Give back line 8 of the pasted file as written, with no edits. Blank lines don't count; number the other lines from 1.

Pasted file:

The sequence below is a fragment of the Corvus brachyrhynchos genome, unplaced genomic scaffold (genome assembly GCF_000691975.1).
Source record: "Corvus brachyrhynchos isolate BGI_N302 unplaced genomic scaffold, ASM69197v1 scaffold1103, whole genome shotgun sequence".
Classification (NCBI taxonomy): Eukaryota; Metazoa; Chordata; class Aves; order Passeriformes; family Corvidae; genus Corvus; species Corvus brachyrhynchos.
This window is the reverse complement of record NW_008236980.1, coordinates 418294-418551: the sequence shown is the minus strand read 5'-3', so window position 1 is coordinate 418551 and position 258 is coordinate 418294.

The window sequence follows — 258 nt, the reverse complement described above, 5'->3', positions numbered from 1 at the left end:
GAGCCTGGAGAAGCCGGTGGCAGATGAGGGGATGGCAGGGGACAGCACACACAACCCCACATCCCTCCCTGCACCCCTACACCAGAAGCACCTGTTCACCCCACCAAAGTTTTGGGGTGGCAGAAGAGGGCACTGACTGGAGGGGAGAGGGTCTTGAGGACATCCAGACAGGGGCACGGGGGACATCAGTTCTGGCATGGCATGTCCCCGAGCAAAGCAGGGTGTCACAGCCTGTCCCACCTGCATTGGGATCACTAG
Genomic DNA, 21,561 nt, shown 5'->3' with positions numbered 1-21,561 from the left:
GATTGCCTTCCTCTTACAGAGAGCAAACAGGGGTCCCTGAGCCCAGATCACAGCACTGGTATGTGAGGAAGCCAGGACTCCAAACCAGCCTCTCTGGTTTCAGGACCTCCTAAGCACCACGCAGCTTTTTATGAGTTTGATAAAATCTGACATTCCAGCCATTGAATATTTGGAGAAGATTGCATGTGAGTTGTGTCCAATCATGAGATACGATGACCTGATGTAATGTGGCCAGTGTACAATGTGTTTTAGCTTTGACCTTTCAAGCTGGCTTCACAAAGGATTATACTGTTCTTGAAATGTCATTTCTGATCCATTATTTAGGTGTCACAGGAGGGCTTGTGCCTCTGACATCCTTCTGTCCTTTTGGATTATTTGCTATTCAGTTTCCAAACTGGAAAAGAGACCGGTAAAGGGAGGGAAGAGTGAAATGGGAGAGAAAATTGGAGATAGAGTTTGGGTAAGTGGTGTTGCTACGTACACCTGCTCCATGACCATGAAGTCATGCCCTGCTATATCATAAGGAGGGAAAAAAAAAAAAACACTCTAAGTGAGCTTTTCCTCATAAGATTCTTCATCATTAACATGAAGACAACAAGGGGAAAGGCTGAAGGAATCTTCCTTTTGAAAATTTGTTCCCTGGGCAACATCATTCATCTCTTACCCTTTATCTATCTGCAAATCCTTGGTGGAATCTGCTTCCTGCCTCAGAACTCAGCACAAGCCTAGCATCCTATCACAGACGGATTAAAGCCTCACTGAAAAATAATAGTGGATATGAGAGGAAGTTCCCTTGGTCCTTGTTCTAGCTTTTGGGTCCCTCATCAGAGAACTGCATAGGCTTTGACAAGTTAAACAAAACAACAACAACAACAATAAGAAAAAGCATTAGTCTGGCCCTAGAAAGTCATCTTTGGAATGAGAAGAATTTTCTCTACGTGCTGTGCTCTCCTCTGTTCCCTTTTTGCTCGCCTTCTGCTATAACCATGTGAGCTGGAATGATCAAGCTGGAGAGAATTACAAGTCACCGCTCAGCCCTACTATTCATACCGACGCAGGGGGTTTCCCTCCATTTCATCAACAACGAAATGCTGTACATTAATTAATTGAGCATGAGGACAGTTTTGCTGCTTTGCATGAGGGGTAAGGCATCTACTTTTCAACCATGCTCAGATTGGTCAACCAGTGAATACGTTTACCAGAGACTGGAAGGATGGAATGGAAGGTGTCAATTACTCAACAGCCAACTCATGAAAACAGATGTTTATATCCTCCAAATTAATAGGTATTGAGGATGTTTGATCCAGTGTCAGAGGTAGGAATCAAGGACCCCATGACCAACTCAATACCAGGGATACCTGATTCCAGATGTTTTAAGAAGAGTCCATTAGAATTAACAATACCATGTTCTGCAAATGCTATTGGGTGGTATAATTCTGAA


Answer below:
GATTGCCTTCCTCTTACAGAGAGCAAACAGGGGTCCCTGAGCCCAGATCACAGCACTGGTATGTGAGGAAGCCAGGACTCCAAACCAGCCTCTCTGGTTTCAGGACCTCCTAAGCACCACGCAGCTTTTTATGAGTTTGATAAAATCTGACATTCCAGCCATTGAATATTTGGAGAAGATTGCATGTGAGTTGTGTCCAATCATGAGATACGATGACCTGATGTAATGTGGCCAGTGTACAATGTGTTTTAGCTTTGACCTTTCAAGCTGGCTTCACAAAGGATTATACTGTTCTTGAAATGTCATTTCTGATCCATTATTTAGGTGTCACAGGAGGGCTTGTGCCTCTGACATCCTTCTGTCCTTTTGGATTATTTGCTATTCAGTTTCCAAACTGGAAAAGAGACCGGTAAAGGGAGGGAAGAGTGAAATGGGAGAGAAAATTGGAGATAGAGTTTGGGTAAGTGGTGTTGCTACGTACACCTGCTCCATGACCATGAAGTCATGCCCTGCTATATCATAAGGAGGGAAAAAAAAAAAAACACTCTAAGTGAGCTTTTCCTCATAAGATTCTTCATCATTAACATGAAGACAACAAGGGGAAAGGCTGAAGGAATCTTCCTTTTGAAAATTTGTTCCCTGGGCAACATCATTCATCTCTTACCCTTTATCTATCTGCAAATCCTTGGTGGAATCTGCTTCCTGCCTCAGAACTCAGCACAAGCCTAGCATCCTATCACAGACGGATTAAAGCCTCACTGAAAAATAATAGTGGATATGAGAGGAAGTTCCCTTGGTCCTTGTTCTAGCTTTTGGGTCCCTCATCAGAGAACTGCATAGGCTTTGACAAGTTAAACAAAACAACAACAACAACAATAAGAAAAAGCATTAGTCTGGCCCTAGAAAGTCATCTTTGGAATGAGAAGAATTTTCTCTACGTGCTGTGCTCTCCTCTGTTCCCTTTTTGCTCGCCTTCTGCTATAACCATGTGAGCTGGAATGATCAAGCTGGAGAGAATTACAAGTCACCGCTCAGCCCTACTATTCATACCGACGCAGGGGGTTTCCCTCCATTTCATCAACAACGAAATGCTGTACATTAATTAATTGAGCATGAGGACAGTTTTGCTGCTTTGCATGAGGGGTAAGGCATCTACTTTTCAACCATGCTCAGATTGGTCAACCAGTGAATACGTTTACCAGAGACTGGAAGGATGGAATGGAAGGTGTCAATTACTCAACAGCCAACTCATGAAAACAGATGTTTATATCCTCCAAATTAATAGGTATTGAGGATGTTTGATCCAGTGTCAGAGGTAGGAATCAAGGACCCCATGACCAACTCAATACCAGGGATACCTGATTCCAGATGTTTTAAGAAGAGTCCATTAGAATTAACAATACCATGTTCTGCAAATGCTATTGGGTGGTATAATTCTGAA